Throughout the United States, EDC partners with school districts, state departments of health, industries, and nonprofits to improve health, education, and economic outcomes for millions of individuals, particularly those living in marginalized, high-risk, and underserved communities.
EDC’s curricula and materials have been used in settings ranging from public school systems to local health centers. Our evaluations and rigorous studies inform both programmatic and state-level policy decision making. And our stewardship of national centers in mental health, suicide prevention, early childhood education, and STEM learning and teaching has been essential in preparing a workforce with the skills and knowledge needed to advance best practices.
This three-part series, funded by the National Science Foundation, features engaging activities that bring middle school youth outdoors to explore the natural world using observation, digital photo
This brief describes the continuous improvement process and how that process works in educational settings. It features an overview, references, and resources that school and district leaders may find helpful as they seek to integrate continuous improvement cycles into their work to improve teaching and learning.
This data brief from the STEM Learning and Research Center (STELAR) describes some of the steps being taken by the National Science Foundation’s Innovative Technology Experiences for Students and T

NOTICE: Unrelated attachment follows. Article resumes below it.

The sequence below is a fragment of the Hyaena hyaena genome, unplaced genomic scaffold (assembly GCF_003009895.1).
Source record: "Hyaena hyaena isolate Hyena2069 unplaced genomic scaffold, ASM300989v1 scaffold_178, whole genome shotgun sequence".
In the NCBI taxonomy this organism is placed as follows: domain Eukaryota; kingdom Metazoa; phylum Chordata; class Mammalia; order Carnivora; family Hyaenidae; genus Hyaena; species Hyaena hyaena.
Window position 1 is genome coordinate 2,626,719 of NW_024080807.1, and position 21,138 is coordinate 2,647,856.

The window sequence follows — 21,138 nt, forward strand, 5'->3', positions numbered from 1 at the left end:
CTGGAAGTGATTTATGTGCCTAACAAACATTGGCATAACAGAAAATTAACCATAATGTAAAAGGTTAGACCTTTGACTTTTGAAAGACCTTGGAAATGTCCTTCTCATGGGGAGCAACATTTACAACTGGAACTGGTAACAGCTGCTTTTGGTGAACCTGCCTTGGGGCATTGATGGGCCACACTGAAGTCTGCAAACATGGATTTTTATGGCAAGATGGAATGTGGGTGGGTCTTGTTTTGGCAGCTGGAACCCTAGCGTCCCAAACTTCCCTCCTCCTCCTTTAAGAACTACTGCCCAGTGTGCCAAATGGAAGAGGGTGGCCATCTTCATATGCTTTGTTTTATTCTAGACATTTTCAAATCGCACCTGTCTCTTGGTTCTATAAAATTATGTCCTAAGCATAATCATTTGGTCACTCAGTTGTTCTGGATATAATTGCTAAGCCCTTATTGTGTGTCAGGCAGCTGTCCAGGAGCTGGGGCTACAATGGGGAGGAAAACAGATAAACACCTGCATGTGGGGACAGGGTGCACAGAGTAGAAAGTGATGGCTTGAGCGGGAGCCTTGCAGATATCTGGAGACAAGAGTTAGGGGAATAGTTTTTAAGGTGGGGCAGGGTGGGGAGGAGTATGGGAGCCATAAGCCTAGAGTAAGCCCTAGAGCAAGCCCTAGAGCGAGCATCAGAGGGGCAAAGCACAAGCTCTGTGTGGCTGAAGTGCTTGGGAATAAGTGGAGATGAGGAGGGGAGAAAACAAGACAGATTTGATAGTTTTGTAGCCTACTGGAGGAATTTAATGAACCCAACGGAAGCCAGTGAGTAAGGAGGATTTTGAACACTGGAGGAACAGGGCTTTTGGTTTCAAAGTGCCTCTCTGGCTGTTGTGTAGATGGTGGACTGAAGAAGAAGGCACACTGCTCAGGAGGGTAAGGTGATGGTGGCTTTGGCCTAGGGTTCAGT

This report explores Massachusetts’ progress toward achieving equity in computer science (CS) education.
EDC’s CME Project is a National Science Foundation–funded high school mathematics curriculum.
Math for All is a multimedia mathematics professional development resource for general and special education teachers.
In this briefing book, the leaders of the Massachusetts Computing Attainment Network (MassCAN) describe the goals, key accomplishments, and future directions of the partnership.
EDC developed four online games for middle school science students that address common misconceptions about photosynthesis, heredity, electricity, and heat transfer.
This report presents findings from the evaluation of the 21st CCLC Program grantees who were active during 2018–2019.
Written for program directors, program managers, educators, and others responsible for developing and implementing STEM programs in schools and community-based organizations, this guide seeks to re